Sam Wills, the man behind The Boy is truly a world class act with numerous awards under his belt (more likely in his satchel!).  He is also the first New Zealand comedian to be a part of the Royal Variety Performance in the UK.  He will soon be preparing to perform a month-long season at the Edinburgh Festival Fringe, the biggest arts festival in the world.  Accolades and achievements aside, he also happens to be a very lovely person!

I think the thing that makes The Boy so special is that he has truly defied the conventions of stand up comedy.  He is a stand up comedian that doesn’t speak and yet his antics will have you laughing from start to finish.  His entire performance is well thought out with a good story arc of mostly standalone little tricks and bits but that all flow together seamlessly.  The show is perfectly paced and well-timed which is impressive considering a lot of it is improvised and dependent in part on the volunteer’s cooperation (or lack of).  He has outstanding showmanship and great comedic intuition that will have you enthralled and amazed.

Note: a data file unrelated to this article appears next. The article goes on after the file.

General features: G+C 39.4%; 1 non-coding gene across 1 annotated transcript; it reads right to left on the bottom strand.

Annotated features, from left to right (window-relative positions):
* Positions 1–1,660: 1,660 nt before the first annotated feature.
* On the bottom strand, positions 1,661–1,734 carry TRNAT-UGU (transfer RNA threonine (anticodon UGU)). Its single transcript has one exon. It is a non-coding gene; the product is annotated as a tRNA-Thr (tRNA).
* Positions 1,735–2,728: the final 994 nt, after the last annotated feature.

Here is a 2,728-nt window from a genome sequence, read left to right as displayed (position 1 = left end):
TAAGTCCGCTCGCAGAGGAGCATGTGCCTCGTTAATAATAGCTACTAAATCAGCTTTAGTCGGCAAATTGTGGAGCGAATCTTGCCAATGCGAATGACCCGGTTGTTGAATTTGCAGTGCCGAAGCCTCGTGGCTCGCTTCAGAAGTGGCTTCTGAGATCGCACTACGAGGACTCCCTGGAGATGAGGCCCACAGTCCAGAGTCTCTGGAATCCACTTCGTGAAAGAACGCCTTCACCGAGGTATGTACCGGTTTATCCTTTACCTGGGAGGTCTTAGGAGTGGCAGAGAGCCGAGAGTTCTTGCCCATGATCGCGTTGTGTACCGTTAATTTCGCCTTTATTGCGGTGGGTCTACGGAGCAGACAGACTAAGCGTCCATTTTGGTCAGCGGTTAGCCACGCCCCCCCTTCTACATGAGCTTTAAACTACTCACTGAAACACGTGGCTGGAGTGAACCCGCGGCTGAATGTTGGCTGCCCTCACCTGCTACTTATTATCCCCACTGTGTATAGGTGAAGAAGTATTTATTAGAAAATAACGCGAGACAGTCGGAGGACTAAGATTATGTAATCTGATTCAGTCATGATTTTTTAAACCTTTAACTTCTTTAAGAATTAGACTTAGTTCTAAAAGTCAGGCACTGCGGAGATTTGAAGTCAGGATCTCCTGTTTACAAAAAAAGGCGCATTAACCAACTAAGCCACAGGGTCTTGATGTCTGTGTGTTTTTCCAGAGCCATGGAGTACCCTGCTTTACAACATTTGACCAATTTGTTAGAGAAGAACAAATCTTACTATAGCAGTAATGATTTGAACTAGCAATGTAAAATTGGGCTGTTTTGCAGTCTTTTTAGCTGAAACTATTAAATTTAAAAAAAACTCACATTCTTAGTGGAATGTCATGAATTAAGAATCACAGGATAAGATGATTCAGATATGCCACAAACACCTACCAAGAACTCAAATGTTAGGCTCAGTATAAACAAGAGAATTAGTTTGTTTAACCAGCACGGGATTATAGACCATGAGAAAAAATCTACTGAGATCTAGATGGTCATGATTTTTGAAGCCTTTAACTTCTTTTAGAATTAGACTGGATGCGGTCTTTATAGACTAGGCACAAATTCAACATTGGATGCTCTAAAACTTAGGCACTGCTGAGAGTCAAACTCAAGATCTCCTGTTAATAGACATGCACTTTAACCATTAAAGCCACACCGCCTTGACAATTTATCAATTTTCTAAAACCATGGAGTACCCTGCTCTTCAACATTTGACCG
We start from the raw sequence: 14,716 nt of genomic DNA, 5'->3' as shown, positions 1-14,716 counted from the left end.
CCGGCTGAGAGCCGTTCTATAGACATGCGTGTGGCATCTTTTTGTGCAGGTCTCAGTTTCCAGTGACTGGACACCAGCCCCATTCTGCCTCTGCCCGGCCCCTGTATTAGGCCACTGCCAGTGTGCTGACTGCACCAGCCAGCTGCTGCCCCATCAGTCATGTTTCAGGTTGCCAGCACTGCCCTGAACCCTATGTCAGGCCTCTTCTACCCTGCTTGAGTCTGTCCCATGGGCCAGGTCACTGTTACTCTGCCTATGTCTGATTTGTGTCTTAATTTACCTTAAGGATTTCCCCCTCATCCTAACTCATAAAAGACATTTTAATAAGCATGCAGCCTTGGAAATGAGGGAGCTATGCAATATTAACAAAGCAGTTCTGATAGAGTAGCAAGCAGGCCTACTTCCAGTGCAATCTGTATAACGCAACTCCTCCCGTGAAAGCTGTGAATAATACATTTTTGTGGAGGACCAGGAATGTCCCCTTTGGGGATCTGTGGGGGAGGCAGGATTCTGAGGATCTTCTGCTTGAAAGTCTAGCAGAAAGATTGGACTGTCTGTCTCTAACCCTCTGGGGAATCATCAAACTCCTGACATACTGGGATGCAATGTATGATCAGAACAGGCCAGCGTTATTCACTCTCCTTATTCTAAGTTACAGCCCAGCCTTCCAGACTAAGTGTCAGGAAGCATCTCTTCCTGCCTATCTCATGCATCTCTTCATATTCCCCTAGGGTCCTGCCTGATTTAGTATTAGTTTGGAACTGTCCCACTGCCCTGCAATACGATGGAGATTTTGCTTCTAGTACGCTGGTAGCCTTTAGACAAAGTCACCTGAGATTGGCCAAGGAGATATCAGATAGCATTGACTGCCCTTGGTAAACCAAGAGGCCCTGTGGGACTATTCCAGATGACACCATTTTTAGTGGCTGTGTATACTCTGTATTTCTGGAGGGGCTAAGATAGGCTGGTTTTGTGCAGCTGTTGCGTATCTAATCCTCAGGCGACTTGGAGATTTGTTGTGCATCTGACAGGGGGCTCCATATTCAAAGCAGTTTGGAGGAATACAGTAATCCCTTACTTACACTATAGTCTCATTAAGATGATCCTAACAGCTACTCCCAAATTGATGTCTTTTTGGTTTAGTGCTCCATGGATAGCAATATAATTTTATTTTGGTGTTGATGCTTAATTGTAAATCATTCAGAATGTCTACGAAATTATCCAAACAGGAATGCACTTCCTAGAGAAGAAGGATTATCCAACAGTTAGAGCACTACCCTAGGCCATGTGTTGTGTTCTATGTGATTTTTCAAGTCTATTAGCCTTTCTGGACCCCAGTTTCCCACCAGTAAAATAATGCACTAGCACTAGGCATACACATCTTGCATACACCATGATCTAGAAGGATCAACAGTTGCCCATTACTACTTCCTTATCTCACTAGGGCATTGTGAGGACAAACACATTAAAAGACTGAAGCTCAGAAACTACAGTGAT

I don’t want to give too much away as the magic of his show is in the anticipation of the unknown and watching it all slowly unravel.  All I will say is his show is brilliant, hysterical, incredibly entertaining and the best silent comedy you will ever see.  This is a show like no other and one you do not want to miss!

The Whimsical Banana rates More Tape: 6/5 Tape-tastic bananas (an extra banana for good measure!)

The Boy is performing at the beautiful Rangatira at Q all of this week with an extra show before his final one on Saturday night – tickets are selling fast so get your tickets NOW (HERE) or regret forever!

The Boy and I in 2005

The Boy and I seven years later 🙂

Sam, thanks so much for the hook up and it was so awesome meeting you after the show too – it’s crazy that it has been seven years!  See you again on closing night!

To find out more about The Boy, visit his website.